—communital, adj./keuh myooh"ni tee/, n., pl. communities.1. a social group of any size whose members reside in a specific locality, share government, and often have a common cultural and historical heritage.2. a locality inhabited by such a group.3. a social, religious, occupational, or other group sharing common characteristics or interests and perceived or perceiving itself as distinct in some respect from the larger society within which it exists (usually prec. by the): the business community; the community of scholars.4. a group of associated nations sharing common interests or a common heritage: the community of Western Europe.5. Eccles. a group of men or women leading a common life according to a rule.6. Ecol. an assemblage of interacting populations occupying a given area.7. joint possession, enjoyment, liability, etc.: community of property.8. similar character; agreement; identity: community of interests.9. the community, the public; society: the needs of the community.[1325-75; < L communitas, equiv. to communi(s) COMMON + -tas -TY2; r. ME comunete < MF < L as above]Syn. 1. COMMUNITY, HAMLET, VILLAGE, TOWN, CITY are terms for groups of people living in somewhat close association, and usually under common rules. COMMUNITY is a general term, and TOWN is often loosely applied. A commonly accepted set of connotations envisages HAMLET as a small group, VILLAGE as a somewhat larger one, TOWN still larger, and CITY as very large. Size is, however, not the true basis of differentiation, but properly sets off only HAMLET. Incorporation, or the absence of it, and the type of government determine the classification of the others. 8. similarity, likeness.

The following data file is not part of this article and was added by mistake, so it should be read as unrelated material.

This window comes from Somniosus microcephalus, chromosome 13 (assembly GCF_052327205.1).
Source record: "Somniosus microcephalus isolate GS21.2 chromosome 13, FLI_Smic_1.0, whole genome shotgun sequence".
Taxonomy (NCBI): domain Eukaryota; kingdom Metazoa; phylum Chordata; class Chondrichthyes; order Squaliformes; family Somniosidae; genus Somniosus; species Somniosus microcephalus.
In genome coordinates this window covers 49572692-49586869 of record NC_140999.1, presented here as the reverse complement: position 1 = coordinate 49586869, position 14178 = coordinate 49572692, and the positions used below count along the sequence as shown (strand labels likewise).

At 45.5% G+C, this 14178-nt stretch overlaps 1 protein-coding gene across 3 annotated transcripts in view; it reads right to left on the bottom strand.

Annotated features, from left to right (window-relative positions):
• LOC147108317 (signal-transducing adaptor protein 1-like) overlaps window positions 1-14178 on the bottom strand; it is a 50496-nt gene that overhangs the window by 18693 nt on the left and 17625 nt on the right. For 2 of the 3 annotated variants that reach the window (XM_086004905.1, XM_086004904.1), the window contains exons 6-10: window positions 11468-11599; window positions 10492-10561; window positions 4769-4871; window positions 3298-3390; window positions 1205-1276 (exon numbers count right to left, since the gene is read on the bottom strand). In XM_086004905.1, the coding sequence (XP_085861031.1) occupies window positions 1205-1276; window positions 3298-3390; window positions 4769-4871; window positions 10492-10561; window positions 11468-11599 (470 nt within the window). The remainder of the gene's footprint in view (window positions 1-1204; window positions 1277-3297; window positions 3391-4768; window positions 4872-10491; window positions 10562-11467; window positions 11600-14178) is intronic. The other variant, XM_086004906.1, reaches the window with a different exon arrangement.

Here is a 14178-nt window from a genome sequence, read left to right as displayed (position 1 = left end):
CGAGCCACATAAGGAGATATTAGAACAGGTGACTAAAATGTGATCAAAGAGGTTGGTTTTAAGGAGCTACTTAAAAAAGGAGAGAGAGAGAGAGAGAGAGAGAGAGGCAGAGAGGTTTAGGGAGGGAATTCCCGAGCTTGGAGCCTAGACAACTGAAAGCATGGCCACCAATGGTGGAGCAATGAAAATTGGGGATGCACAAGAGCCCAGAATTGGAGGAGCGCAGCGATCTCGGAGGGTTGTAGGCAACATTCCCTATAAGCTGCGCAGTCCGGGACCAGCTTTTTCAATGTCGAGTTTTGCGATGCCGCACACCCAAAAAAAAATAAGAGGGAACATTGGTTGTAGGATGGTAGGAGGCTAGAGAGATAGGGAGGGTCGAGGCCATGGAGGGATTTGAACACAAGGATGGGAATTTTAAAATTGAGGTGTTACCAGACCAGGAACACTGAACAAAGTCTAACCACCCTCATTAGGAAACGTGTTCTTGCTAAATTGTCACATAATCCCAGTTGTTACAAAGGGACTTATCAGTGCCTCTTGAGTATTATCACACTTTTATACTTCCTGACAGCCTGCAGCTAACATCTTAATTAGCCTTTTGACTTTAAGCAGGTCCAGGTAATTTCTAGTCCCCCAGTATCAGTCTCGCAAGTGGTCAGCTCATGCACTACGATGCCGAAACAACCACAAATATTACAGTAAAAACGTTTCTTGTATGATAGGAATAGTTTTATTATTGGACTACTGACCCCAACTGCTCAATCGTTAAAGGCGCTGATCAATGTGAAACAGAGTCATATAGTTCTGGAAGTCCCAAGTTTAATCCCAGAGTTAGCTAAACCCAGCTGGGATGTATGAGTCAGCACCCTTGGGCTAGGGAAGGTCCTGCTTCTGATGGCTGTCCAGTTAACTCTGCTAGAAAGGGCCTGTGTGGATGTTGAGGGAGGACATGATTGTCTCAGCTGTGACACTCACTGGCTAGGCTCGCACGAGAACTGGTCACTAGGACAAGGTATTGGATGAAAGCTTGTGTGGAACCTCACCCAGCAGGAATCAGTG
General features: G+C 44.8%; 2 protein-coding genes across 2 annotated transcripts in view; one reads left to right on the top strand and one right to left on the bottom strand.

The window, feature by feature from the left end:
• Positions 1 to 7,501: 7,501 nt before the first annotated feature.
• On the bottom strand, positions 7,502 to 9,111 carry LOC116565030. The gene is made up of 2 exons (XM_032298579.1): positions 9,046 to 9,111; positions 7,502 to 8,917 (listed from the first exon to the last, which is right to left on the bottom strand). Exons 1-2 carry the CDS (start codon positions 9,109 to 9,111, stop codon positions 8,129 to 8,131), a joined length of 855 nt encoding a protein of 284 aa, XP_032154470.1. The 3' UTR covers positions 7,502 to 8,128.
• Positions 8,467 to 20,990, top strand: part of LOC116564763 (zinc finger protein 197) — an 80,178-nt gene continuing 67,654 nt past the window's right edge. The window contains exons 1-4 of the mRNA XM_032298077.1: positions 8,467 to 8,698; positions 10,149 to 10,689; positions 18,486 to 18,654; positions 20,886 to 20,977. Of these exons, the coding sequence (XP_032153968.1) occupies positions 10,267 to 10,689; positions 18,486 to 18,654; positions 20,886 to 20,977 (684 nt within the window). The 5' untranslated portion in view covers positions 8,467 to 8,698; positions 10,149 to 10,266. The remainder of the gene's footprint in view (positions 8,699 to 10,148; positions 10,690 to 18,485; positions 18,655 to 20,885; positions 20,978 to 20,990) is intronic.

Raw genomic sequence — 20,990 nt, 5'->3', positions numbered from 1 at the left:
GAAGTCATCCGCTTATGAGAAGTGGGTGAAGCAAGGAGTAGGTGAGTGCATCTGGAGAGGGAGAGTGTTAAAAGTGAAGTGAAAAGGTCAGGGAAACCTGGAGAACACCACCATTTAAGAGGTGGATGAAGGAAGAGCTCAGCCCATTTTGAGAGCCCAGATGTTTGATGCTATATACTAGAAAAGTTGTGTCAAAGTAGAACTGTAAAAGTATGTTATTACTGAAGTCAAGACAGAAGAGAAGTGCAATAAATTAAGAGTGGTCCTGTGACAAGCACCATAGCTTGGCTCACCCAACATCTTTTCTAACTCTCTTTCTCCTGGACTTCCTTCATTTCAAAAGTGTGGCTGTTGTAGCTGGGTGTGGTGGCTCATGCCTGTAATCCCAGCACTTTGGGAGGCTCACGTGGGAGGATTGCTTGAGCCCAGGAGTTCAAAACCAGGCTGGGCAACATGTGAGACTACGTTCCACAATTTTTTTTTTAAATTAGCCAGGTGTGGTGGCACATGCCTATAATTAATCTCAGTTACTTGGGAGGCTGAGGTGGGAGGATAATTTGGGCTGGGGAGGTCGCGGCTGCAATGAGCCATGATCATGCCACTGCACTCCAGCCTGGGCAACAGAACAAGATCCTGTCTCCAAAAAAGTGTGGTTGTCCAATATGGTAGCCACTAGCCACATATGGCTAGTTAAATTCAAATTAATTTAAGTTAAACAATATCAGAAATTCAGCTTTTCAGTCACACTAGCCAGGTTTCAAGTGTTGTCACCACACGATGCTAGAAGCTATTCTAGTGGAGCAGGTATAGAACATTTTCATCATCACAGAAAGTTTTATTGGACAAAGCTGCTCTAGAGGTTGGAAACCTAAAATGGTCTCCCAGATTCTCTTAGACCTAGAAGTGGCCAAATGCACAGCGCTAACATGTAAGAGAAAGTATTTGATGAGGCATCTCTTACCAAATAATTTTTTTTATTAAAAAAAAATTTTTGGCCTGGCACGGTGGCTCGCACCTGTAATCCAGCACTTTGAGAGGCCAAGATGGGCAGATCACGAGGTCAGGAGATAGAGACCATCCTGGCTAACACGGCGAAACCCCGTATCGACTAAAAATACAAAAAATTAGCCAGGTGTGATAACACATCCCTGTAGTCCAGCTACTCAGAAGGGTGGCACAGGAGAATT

* * *(as used in expressions)European Atomic Energy Community EuratomRule of the Communitycommunity centreEuropean Community EC
* * *▪ biologyalso called biological community,in biology, an interacting group of various species in a common location. For example, a forest of trees and undergrowth plants, inhabited by animals and rooted in soil containing bacteria and fungi, constitutes a biological community.A brief treatment of biological communities follows. For full treatment, see biosphere.Among the factors that determine the overall structure of a community are the number of species (diversity) within it, the number of each species (abundance) found within it, the interactions among the species, and the ability of the community to return to normal after a disruptive influence such as fire or drought. The change of biological communities over time is known as succession, or ecological succession.The various species in a community each occupy their own ecological niche. The niche of a species includes all of its interactions with other members of the community, including competition, predation, parasitism, and mutualism. The organisms within a community can be positioned along food chains (food chain) by showing which eats which, and these positions are known as trophic levels (trophic level). The first level includes the producers—the photosynthetic plants—which convert the Sun's radiant energy into nutrients available to other organisms in the community. These plants are eaten by herbivores (herbivore) (plant-eaters, or primary consumers), the second trophic level. Herbivores are, in turn, eaten by carnivores (flesh-eaters), which are frequently eaten by larger carnivores (secondary and tertiary consumers, respectively). The food chain ends when the last link dies and is attacked by various bacteria and fungi, the decomposers that break down dead organic matter and thereby release essential nutrients back into the environment.An ecosystem consists of the biological community of an area together with its physical environment.
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